MEMPHIS — A state program is helping high school seniors complete a remedial math course before they start college.
According to The Commercial Appeal, a program called Seamless Alignment and Integrated Learning Support started several years ago in Chattanooga as a way to help seniors at Red Banks High prepare for their first college semester while also giving them credit for a high math class.
Gov. Bill Haslam suggested Chattanooga State Community College test it on a larger scale. Last year, the program, referred to as SAILS, grew to 600 students.
This year, with $1.1 million from the governor's online innovation budget, 6,000 students are enrolled in 114 high schools.
"It seems like a pretty simple solution. Instead of waiting for students to show up at a community college and then requiring them to take remedial math, why not go down to their senior year and eliminate the remediation for free," says Mike Krause, assistant executive director of academic affairs at the Tennessee Higher Education Commission.
Students take the "bridge math" through an online course developed at Chattanooga State. Class meets an hour a day, and students work at their own pace with their high school math teacher and one of 14 field coordinators stationed in schools to monitor the progress.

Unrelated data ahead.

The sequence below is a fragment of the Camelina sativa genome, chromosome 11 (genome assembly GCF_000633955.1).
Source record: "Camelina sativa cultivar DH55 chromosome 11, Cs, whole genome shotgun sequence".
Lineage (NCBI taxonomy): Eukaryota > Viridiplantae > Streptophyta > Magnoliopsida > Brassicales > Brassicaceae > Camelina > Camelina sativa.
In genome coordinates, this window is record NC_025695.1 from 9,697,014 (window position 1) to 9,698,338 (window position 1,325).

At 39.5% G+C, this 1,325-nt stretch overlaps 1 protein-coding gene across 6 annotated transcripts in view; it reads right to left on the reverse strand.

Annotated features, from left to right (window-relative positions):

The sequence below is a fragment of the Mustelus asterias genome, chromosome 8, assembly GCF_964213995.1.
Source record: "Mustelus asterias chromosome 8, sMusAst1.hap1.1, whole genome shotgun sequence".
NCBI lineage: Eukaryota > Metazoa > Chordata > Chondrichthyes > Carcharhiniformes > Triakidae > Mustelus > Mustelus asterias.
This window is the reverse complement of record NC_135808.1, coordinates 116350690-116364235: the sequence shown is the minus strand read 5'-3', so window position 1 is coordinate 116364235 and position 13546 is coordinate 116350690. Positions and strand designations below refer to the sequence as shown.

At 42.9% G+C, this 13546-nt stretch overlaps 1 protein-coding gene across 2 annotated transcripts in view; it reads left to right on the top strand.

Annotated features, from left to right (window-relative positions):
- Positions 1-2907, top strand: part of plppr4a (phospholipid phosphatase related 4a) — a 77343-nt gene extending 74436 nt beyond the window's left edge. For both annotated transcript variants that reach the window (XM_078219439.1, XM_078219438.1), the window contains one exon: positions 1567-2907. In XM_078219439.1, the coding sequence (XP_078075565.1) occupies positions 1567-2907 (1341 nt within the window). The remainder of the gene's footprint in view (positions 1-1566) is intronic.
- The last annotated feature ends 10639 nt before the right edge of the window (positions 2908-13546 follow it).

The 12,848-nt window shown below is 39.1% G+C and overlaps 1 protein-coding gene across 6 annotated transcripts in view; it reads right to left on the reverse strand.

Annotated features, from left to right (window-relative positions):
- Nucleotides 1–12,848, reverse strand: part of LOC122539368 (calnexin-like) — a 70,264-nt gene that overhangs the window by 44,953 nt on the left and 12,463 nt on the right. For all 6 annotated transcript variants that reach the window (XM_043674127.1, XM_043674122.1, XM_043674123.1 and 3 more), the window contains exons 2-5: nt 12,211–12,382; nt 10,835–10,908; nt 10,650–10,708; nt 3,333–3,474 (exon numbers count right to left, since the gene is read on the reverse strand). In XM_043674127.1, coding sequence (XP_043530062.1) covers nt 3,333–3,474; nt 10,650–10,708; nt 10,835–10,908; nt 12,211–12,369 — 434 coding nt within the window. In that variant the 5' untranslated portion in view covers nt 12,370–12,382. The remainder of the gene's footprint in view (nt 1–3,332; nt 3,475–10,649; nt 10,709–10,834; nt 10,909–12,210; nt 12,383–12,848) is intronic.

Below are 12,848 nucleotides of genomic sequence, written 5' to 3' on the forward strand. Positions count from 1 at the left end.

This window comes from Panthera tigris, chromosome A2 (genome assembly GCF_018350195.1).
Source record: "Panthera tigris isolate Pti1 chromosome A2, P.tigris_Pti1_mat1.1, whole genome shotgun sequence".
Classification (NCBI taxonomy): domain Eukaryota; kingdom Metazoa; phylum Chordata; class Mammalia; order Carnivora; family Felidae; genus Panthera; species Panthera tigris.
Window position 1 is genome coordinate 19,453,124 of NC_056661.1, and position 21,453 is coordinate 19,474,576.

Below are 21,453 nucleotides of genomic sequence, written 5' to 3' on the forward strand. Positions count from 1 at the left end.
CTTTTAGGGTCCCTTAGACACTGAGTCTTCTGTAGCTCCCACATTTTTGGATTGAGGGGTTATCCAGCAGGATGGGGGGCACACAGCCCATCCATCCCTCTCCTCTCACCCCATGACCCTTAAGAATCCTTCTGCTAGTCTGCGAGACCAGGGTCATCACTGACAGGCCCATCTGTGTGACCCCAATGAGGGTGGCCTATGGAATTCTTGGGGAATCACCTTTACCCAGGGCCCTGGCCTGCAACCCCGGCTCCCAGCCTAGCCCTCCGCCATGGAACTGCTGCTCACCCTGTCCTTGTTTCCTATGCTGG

"I have spreadsheets so I can see who is working and who is not," said Melinda Woodward, a retired math teacher. "The teacher has the same access. I visit the three schools I am assigned to in Memphis each week. I help the kids with questions and see if the teacher needs anything."
State education leaders say SAILS could be a player in significantly boosting college graduation rates. According to national research, only about 25 percent of community college students assigned to remedial courses graduate in eight years
Since 2012, Tennessee has required all students needing remedial help to start college in a community college. On average, 70 percent of them need remedial math.
"Stay tuned for an expansion on the English side," said THEC executive director Rich Rhoda. "We're optimistic SAILS is going to be everything we think it can be. So far, so good."
Information from: The Commercial Appeal, http://www.commercialappeal.com